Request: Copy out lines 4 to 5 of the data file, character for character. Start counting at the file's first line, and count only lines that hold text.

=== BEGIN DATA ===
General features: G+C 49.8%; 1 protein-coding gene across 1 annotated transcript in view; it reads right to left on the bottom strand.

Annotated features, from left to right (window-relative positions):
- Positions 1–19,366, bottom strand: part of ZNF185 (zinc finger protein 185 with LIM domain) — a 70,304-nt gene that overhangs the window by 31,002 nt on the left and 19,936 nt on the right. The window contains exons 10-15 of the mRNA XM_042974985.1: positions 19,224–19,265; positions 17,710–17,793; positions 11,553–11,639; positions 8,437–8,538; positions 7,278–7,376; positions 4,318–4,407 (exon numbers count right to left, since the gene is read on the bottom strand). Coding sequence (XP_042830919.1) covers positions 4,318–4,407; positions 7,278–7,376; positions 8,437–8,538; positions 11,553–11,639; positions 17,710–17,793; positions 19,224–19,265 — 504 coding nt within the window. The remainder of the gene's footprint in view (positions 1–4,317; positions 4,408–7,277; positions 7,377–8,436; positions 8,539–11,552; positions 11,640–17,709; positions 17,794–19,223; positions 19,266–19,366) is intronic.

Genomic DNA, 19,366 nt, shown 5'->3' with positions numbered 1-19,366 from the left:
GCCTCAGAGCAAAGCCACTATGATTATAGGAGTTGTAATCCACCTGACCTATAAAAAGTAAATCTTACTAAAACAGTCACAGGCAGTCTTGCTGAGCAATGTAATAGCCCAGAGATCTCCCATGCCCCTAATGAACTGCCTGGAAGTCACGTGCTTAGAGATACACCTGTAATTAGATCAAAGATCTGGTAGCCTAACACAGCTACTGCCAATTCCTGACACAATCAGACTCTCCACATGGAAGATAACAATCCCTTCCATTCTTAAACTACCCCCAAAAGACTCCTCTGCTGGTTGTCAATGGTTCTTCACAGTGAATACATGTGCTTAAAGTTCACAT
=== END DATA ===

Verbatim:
Genomic DNA, 19,366 nt, shown 5'->3' with positions numbered 1-19,366 from the left:
GCCTCAGAGCAAAGCCACTATGATTATAGGAGTTGTAATCCACCTGACCTATAAAAAGTAAATCTTACTAAAACAGTCACAGGCAGTCTTGCTGAGCAATGTAATAGCCCAGAGATCTCCCATGCCCCTAATGAACTGCCTGGAAGTCACGTGCTTAGAGATACACCTGTAATTAGATCAAAGATCTGGTAGCCTAACACAGCTACTGCCAATTCCTGACACAATCAGACTCTCCACATGGAAGATAACAATCCCTTCCATTCTTAAACTACCCCCAAAAGACTCCTCTGCTGGTTGTCAATGGTTCTTCACAGTGAATACATGTGCTTAAAGTTCACAT